Researchers from MIT Media Labs are developing a wearable device that can read out printed text using a synthesized voice, helping the sight-impaired read books without the use of braille. Called the FingerReader, the ring-like device has a mounted camera for scanning text.
Audio feedback comes in the form of a robot voice that sounds like it has a speech impediment. However, according to the research team’s website, the device is “just a research prototype at this point,” so audio feedback would be fixed if and when it becomes available to the mass market.
To help the sight-impaired read text more efficiently, the device has cues or “haptic feedback” to help blind readers maintain a straight scanning motion with their finger. It gives out a vibration signal when their finger veers away from the line of text, and does the same thing when they’ve reached the end and the start of every line of text.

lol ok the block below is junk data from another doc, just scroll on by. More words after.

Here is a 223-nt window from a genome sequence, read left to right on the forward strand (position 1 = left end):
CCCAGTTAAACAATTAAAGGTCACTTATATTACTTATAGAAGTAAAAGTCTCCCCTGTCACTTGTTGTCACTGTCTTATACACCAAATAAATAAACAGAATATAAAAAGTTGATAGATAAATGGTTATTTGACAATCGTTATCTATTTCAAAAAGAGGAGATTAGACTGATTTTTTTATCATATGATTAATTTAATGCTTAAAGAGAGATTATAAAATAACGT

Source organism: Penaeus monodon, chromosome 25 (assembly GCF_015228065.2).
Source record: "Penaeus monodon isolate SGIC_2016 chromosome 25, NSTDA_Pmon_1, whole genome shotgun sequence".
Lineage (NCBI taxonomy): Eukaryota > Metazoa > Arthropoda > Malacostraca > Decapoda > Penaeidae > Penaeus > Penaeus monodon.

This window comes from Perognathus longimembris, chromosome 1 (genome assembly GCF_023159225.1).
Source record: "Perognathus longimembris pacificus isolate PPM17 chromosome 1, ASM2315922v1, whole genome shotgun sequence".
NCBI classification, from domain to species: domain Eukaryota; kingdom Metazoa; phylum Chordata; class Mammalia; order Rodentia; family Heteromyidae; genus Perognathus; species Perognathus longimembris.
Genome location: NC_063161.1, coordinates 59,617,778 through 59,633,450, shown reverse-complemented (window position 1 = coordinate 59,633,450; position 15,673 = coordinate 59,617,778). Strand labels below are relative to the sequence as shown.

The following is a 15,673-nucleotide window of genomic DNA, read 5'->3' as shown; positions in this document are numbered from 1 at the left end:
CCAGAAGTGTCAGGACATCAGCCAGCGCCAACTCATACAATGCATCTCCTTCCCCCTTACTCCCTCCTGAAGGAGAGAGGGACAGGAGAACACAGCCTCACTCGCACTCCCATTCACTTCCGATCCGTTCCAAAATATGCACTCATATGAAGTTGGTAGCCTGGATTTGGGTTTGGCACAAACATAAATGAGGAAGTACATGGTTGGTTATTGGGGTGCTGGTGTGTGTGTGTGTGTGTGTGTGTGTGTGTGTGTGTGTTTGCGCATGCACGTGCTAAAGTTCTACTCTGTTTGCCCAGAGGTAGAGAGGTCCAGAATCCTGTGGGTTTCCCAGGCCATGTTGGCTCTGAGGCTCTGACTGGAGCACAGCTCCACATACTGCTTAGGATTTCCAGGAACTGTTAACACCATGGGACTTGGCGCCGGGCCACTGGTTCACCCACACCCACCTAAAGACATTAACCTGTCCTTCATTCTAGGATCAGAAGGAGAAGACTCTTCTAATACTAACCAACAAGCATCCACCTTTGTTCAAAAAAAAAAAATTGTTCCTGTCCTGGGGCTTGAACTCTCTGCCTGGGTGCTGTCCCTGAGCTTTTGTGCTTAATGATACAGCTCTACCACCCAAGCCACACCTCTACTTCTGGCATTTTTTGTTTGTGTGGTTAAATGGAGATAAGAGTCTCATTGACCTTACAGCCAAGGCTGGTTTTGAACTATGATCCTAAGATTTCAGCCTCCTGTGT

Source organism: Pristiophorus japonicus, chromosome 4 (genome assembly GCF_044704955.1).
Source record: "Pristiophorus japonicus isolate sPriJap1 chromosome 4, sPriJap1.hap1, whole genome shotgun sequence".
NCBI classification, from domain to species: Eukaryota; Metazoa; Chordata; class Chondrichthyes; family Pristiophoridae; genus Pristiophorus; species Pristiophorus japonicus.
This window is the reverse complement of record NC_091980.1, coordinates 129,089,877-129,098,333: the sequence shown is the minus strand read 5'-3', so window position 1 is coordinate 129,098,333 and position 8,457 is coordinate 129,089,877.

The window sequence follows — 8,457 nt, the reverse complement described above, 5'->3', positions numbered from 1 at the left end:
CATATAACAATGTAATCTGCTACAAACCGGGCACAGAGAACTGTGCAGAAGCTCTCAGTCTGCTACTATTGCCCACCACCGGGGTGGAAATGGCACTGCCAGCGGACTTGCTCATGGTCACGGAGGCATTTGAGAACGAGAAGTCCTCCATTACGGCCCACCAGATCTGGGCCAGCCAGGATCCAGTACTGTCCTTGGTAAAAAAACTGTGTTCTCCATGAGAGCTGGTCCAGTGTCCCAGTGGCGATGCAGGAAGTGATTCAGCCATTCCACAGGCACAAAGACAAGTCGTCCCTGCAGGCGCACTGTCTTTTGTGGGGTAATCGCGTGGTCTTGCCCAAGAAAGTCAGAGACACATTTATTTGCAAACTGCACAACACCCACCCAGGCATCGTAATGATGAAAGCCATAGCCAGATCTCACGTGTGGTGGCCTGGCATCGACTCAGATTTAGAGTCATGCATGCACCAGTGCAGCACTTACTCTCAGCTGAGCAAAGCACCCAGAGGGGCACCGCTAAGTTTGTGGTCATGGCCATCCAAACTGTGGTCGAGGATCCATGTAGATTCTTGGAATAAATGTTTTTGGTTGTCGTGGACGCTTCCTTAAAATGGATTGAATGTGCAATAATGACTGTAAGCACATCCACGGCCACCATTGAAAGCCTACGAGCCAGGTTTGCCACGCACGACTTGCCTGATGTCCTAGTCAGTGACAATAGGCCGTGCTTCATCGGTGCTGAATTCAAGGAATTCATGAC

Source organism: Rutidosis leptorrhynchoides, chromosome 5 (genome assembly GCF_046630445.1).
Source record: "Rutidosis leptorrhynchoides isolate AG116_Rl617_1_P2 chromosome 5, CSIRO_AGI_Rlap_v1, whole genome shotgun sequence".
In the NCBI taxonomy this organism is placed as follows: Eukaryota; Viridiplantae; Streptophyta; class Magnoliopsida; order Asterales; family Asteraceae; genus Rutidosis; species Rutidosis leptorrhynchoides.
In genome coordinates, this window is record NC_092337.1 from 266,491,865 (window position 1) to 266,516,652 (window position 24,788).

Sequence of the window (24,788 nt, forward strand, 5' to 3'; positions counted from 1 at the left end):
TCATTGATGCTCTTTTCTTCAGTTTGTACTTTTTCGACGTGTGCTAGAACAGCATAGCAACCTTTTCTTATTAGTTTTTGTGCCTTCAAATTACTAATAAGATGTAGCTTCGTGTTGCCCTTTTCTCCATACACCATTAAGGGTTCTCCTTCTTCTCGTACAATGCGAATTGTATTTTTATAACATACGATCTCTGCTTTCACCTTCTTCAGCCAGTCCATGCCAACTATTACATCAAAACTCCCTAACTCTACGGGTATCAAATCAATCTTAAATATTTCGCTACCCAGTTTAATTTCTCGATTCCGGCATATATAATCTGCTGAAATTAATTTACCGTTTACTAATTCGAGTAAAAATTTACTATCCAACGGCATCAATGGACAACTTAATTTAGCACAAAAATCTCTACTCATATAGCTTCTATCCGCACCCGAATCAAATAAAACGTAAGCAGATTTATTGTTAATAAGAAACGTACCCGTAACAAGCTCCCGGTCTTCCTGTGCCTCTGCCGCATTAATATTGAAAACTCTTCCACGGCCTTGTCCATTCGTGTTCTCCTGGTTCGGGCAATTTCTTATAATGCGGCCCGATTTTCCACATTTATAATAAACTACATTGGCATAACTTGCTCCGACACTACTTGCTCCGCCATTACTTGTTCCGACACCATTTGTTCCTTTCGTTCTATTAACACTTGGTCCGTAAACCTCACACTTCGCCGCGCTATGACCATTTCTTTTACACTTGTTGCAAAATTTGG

The device can’t read the fine print in your contracts, but it can detect 12-point printed text, which is ubiquitous enough when it comes to printed text. In an interview with TechCrunch, Roy Shilkrot, one of the researchers for the project, hopes that the device will help more than the visually impared. He said that the device is for people with “disability, ability, and superability” and hinted that it could be used to translate languages.
The team behind the FingerReader is said to be looking into miniaturization and features such as tethering to a PC or smartphone. If you want to see the device in action, check out the demo video below.
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